Remembering Malifa School in Samoa

To celebrate le vaiaso o le gagana Sämoa (Samoan language week) I have decided to draw attention to a small handbook which was gifted to the museum in 1954.

Malifa handbook; FE010588; Te Papa

Malifa handbook; FE010588; Te Papa

The front cover of this handbook indicates that it was presented to Mr and Mrs D A J Rutherford in 1936. The Rutherfords had arrived in Sämoa in 1919 when Mr Rutherford or Latafoti, as he was also known, was appointed superintendent of schools. Previously he had been headmaster of Highcliff School near Dunedin, before taking up his position as headmaster of Leififi School, the first government school in Sämoa established for local European children and children of expatriates.

Malifa was the second government school established during the German period in Sämoa, and was started by church minister Faletoese in 1908. It was intended for Samoan children. In 1909 a boarding school for the sons of matai (chiefs) was added to the Malifa compound. It was the first school to organise a kilikiti (cricket) team in 1921. During Latafoti’s time, a number of Grade 2 schools was set up. However student numbers in classes continued to rise due to increasing interest in education.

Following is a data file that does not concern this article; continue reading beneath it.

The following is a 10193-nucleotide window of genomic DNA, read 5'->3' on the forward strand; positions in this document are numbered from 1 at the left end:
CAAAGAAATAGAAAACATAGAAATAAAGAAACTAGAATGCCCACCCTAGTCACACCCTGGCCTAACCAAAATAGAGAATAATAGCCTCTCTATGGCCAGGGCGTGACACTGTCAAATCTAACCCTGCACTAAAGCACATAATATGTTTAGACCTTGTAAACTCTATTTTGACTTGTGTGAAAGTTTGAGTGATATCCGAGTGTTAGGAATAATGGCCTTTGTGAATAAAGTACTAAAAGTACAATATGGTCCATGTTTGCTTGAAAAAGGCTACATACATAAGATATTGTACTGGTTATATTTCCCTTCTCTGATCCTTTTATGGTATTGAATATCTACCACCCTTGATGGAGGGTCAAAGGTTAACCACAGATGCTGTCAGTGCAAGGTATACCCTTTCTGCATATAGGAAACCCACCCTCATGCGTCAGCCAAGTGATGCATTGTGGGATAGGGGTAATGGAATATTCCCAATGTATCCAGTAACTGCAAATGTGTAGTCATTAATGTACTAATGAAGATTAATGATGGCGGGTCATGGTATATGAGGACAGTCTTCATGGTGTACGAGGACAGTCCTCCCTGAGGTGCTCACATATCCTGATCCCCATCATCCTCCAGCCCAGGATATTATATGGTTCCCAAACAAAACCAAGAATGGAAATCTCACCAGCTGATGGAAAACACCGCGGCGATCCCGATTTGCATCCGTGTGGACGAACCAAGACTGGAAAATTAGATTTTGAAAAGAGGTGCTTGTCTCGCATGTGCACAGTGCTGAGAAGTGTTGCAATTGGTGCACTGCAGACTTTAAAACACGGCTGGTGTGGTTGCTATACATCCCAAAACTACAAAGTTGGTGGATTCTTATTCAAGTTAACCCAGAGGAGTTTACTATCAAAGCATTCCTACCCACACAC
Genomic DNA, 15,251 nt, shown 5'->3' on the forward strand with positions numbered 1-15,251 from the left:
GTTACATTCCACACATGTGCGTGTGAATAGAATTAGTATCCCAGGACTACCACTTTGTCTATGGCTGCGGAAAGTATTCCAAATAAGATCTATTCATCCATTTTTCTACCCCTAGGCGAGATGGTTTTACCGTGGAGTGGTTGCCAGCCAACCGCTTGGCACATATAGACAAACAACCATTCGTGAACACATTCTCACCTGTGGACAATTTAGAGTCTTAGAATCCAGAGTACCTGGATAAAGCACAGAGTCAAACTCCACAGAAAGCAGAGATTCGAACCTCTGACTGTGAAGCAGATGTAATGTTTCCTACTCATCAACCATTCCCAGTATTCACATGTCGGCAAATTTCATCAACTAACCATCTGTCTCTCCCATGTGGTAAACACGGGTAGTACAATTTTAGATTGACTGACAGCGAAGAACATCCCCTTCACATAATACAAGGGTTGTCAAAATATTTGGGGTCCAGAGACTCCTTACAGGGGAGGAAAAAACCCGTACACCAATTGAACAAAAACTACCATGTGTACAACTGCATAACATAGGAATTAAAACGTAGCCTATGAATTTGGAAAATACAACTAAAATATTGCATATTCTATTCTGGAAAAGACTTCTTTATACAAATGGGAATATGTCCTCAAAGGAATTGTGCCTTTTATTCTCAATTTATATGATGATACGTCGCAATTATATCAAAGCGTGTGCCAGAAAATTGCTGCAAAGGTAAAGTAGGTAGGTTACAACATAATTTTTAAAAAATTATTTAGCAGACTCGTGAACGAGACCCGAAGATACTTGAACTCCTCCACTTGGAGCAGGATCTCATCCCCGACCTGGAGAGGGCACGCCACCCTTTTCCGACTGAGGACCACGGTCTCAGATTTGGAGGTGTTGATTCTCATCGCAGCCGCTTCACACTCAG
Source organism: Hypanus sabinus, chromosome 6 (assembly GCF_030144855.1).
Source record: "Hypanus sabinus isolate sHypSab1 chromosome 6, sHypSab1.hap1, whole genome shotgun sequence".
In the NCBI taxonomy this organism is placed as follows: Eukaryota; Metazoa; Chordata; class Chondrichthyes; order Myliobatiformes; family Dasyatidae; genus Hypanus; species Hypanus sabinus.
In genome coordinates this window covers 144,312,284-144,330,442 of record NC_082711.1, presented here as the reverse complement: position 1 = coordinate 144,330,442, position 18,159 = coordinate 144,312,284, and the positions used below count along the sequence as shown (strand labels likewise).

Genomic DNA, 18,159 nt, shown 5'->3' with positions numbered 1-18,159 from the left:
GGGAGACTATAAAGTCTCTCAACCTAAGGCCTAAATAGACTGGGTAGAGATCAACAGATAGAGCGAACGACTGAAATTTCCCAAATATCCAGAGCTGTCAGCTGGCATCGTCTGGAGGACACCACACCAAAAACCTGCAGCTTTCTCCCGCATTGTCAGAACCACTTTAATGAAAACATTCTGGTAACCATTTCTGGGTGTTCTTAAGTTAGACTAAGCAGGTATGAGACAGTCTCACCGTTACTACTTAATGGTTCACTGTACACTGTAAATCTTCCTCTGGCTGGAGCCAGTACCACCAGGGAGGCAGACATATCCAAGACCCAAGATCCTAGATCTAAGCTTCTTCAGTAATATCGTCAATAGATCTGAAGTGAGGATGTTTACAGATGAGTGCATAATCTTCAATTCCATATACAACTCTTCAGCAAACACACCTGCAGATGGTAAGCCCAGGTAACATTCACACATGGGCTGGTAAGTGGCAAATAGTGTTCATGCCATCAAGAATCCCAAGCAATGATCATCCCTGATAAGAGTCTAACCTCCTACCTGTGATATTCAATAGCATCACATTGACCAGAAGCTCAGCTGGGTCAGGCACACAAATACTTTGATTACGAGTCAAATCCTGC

Malifa handbook; FE010588; Te Papa

Malifa handbook; FE010588; Te Papa

The handbook has hand-drawn images on the front cover and seven pages of handwritten text inside. It describes a series of small models of household utensils and furniture indexed from A to V that was presented to the Rutherfords. Some of the items included; ‘au (tattooing instrument), aufana (bow and arrow), falalili’i (mat), pate (cricket bat) and to’i (stone adze).

This handbook was presented to Mr and Mrs Rutherford upon their leaving Sämoa in 1936. Written by a student, this object is a good example of how New Zealand policies in the early 1900s influenced Sämoa’s educational system.

3 Responses

  1. miriam

    I love it and I miss my old school Malifa

    • Sean Mallon

      Thank you Miriam for reading and commenting on the blog. We are glad it brought back some memories for you.

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